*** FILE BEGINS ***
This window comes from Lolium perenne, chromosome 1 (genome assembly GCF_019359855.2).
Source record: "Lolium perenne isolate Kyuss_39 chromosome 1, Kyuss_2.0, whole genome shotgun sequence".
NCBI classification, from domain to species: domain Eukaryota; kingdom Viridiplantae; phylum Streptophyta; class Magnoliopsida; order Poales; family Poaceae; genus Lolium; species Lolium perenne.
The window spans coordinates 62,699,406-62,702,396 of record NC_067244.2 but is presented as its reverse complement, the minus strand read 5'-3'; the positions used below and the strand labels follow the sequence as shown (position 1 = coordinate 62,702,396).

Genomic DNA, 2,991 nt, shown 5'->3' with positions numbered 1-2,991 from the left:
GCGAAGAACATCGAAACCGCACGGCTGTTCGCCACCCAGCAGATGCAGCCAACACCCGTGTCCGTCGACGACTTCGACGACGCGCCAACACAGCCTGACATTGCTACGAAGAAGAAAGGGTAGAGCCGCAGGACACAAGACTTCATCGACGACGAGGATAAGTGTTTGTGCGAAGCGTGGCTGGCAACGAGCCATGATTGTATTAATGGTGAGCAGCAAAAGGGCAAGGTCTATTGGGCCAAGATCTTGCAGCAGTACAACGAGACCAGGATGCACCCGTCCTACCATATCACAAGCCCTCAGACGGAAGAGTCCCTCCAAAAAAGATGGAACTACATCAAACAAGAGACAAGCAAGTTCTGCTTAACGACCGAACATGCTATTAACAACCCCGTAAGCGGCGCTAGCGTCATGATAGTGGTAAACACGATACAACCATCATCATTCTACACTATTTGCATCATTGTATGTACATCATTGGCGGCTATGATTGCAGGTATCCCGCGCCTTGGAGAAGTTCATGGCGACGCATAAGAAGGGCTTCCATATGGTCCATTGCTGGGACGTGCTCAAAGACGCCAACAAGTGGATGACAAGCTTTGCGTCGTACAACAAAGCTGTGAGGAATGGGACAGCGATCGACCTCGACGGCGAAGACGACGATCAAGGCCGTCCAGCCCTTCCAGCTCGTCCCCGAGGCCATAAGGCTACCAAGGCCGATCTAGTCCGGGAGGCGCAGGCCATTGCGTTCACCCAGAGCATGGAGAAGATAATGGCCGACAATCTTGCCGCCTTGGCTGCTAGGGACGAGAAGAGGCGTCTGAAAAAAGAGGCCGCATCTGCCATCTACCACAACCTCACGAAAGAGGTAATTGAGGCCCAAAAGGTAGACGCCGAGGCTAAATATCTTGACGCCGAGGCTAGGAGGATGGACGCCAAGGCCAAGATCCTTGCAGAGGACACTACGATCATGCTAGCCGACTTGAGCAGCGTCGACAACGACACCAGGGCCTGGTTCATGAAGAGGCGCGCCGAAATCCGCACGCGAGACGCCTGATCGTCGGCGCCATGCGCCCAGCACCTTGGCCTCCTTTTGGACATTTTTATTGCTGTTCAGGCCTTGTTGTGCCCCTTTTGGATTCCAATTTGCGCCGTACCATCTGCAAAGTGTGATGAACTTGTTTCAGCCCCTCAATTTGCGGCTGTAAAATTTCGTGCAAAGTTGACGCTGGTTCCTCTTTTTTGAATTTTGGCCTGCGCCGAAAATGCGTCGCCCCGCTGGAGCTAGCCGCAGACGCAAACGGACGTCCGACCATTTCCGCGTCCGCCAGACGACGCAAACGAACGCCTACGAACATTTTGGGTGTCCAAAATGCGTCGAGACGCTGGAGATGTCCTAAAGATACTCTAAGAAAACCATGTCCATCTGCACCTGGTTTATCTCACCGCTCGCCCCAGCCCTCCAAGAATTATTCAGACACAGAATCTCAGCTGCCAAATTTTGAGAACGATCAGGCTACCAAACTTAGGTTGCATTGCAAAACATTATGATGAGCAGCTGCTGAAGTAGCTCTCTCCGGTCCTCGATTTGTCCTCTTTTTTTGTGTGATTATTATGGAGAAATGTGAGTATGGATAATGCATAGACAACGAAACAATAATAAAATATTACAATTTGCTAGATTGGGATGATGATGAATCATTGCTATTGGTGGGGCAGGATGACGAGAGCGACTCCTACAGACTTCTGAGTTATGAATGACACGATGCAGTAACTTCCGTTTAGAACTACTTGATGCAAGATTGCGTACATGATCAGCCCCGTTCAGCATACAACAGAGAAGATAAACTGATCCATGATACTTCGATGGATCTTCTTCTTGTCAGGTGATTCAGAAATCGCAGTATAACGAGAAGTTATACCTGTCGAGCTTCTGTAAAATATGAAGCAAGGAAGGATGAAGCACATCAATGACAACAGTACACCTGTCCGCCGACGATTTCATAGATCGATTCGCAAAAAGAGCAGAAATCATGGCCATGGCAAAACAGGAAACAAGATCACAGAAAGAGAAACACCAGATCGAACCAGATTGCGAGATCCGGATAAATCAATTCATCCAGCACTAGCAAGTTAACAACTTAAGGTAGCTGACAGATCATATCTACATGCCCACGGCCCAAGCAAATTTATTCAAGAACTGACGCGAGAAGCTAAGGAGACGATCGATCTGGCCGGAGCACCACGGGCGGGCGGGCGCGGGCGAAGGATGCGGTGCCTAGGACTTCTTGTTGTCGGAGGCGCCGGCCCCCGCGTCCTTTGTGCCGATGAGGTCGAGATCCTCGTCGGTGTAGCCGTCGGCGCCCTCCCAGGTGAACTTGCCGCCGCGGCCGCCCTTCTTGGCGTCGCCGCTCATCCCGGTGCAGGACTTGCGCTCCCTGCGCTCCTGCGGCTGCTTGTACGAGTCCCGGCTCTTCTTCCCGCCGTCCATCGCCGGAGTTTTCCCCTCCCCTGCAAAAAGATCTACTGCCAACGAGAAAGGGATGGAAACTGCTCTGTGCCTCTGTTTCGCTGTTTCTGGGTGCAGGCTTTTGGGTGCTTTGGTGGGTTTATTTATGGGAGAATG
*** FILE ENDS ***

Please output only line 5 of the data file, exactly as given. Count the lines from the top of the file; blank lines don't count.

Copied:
Genomic DNA, 2,991 nt, shown 5'->3' with positions numbered 1-2,991 from the left: